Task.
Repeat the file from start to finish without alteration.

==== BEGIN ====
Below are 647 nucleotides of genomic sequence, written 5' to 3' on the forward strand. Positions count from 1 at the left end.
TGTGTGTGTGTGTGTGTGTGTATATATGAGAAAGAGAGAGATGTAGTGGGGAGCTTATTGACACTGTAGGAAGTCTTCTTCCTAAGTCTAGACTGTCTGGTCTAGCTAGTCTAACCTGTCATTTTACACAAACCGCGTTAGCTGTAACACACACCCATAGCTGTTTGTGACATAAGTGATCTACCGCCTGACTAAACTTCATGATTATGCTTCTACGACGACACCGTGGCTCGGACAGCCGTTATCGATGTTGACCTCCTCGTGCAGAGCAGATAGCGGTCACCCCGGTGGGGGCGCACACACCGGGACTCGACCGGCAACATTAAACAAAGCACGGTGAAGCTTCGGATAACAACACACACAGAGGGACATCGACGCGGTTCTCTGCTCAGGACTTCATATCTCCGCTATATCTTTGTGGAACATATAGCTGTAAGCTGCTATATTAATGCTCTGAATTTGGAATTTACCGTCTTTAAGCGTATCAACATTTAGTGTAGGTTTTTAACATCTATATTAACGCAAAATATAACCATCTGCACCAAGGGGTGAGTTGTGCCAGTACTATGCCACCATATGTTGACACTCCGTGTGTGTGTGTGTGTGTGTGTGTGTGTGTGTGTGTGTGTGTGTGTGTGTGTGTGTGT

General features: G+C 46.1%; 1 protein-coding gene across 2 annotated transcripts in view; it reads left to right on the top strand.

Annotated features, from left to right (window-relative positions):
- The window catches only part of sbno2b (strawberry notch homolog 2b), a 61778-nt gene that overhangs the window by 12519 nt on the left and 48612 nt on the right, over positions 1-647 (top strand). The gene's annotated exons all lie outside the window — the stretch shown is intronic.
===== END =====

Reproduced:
Below are 647 nucleotides of genomic sequence, written 5' to 3' on the forward strand. Positions count from 1 at the left end.
TGTGTGTGTGTGTGTGTGTGTATATATGAGAAAGAGAGAGATGTAGTGGGGAGCTTATTGACACTGTAGGAAGTCTTCTTCCTAAGTCTAGACTGTCTGGTCTAGCTAGTCTAACCTGTCATTTTACACAAACCGCGTTAGCTGTAACACACACCCATAGCTGTTTGTGACATAAGTGATCTACCGCCTGACTAAACTTCATGATTATGCTTCTACGACGACACCGTGGCTCGGACAGCCGTTATCGATGTTGACCTCCTCGTGCAGAGCAGATAGCGGTCACCCCGGTGGGGGCGCACACACCGGGACTCGACCGGCAACATTAAACAAAGCACGGTGAAGCTTCGGATAACAACACACACAGAGGGACATCGACGCGGTTCTCTGCTCAGGACTTCATATCTCCGCTATATCTTTGTGGAACATATAGCTGTAAGCTGCTATATTAATGCTCTGAATTTGGAATTTACCGTCTTTAAGCGTATCAACATTTAGTGTAGGTTTTTAACATCTATATTAACGCAAAATATAACCATCTGCACCAAGGGGTGAGTTGTGCCAGTACTATGCCACCATATGTTGACACTCCGTGTGTGTGTGTGTGTGTGTGTGTGTGTGTGTGTGTGTGTGTGTGTGTGTGTGTGTGT

General features: G+C 46.1%; 1 protein-coding gene across 2 annotated transcripts in view; it reads left to right on the top strand.

Annotated features, from left to right (window-relative positions):
- The window catches only part of sbno2b (strawberry notch homolog 2b), a 61778-nt gene that overhangs the window by 12519 nt on the left and 48612 nt on the right, over positions 1-647 (top strand). The gene's annotated exons all lie outside the window — the stretch shown is intronic.